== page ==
Local wisdom that is possessed by each ethnic group in Indonesia plays a major role in regulating social life. A set of rules is arranged to create a harmonious relationship between community members. When conflicts occur, local wisdom plays an important role to ensure the conflict ends without leaving further problems or even revenge on each person.
Long before modern society recognized material and formal law, the Moi people who inhabit around Sorong Regency, West Papua Province, have their own mechanisms for resolving various conflicts that occur between community members. Conflict resolution uses a set of sacred rituals that involve its community members.
The Moi people have a traditional ritual called “Teh Bless” to resolve various conflicts that occur in the community. For example, conflicts due to infidelity, theft, defamation, and others. If a conflict comes to pass, the traditional elders will hold a meeting with the related parties. This meeting will decide the conflict resolution mechanism. Such as, deciding location, time, and amount of fines payment which must be given to the winning party in “Teh Bless” ritual.
Yudha N. Yapsenang and Desy P. Usmany in the “Moi Ethnic Traditional Conflict Resolution Mechanism” published in the Archaeological Journal of Papua (2019), stated that the “Teh Bless” ritual can resolve almost all kinds of conflicts as well.
“This mechanism is sacred, so whoevers are guilty will definitely be caught even though they deny the accusation,” wrote Yudha and Desy in the journal.
Technically, “Teh Bless” takes place in the river which is agreed by related parties and the traditional elders. Usually, the river which is agreed has a water level as high as an adult’s calf. After the predetermined day for the ritual arrives, the disputing parties along with the traditional elders will head to the river.
Before the ritual begins, the traditional elders lead a prayer so that the implementation of Bless tea can run smoothly and the results can be accepted by all parties. The ritual begins with a command that comes up from the traditional elders. After that, representatives of the disputing parties will sink their heads into the river. Its ritual part is called “molo”. While immersing their heads into the river, their hands held onto a piece of wood. When doing “molo”, the immersed head should not be moved. The party that moves the head, either from side to side or upwards, will lose.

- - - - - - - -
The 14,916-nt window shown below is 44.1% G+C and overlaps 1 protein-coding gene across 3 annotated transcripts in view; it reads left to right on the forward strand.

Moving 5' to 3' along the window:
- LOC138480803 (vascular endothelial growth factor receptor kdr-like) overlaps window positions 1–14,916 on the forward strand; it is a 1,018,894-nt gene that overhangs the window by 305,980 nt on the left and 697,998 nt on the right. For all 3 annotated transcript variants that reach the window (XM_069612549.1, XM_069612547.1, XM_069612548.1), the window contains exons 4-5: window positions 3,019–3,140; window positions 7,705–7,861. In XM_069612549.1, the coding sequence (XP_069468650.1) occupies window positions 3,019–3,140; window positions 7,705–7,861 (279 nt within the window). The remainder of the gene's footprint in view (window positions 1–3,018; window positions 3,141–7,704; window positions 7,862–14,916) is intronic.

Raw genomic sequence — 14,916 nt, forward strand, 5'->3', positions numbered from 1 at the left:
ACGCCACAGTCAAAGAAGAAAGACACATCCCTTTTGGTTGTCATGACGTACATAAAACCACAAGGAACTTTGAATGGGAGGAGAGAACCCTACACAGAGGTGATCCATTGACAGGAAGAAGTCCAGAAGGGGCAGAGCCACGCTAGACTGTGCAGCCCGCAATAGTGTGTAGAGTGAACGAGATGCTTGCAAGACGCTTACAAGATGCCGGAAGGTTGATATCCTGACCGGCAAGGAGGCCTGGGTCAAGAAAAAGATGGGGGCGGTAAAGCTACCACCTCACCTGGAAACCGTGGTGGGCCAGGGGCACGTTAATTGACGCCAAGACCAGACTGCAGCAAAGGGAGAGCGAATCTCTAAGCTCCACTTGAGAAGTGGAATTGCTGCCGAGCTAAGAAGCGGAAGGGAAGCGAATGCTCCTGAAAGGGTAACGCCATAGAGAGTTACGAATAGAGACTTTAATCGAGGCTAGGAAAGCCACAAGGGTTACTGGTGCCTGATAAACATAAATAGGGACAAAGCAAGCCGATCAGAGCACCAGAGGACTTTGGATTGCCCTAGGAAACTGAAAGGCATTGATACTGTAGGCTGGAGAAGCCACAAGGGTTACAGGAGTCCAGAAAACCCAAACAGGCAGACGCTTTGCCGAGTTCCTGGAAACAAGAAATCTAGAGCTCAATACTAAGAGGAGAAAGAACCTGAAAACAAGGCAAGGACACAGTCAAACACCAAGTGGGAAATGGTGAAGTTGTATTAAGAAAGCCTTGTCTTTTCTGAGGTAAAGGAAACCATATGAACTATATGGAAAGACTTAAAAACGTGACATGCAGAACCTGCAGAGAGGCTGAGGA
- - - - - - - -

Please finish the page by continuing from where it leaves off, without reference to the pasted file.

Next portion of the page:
“Usually, representative people from the wrong party can not last long while doing “Teh Bless”. It often lasts less than 3 minutes. If they still force themselves to survive their head into the water, there is a big possibility that their nose will bleed or their temples will be injured, “Yudha and Desy wrote.
The losing party is obliged to pay fines according to the agreement that has been determined in the traditional consultation before the event. Typically, the items that are used to pay to the winning party were cloth, chintz, and other cultural items.
Interestingly, the implementation of “Teh Bless” was represented by other people who were not involved in the conflict, even they can be come from outside the village. Yudha and Desy found that these representatives were chosen not only from neighboring villages, but also from areas that were quite far from Moi’s residence, such as Raja Ampat.
Before the ritual is held, the traditional elders will ask about the probity of the hearts of those who represent it. If the person concerned has a grudge or a problem that has not been resolved, then that person may not participate in the event.
“Usually, people who do “Teh Bless” will be rewarded with a large reward,” wrote Yudha and Desy.
The implementation of “Teh Bless” attracted all community members’ the attention, from children to the elderly. The positions of both parties will be divided into two parts on the river bank, on the left and right side. So do people who watch the event also divided into two parts. When “Teh Bless” takes place, the river bank will be covered with a long cloth and guarded by traditional elders. This is intended to prevent new conflicts from those who are not satisfied with the “Teh Bless” results.
When this ritual was taking place, the community shared the role to prepare food to eat together after the event has been done; men are finding firewood, while women are in charge of cooking food from the garden and grilled sago in bamboo.
Editor: Nina Nuraisyiah & V. Arnila Wulandani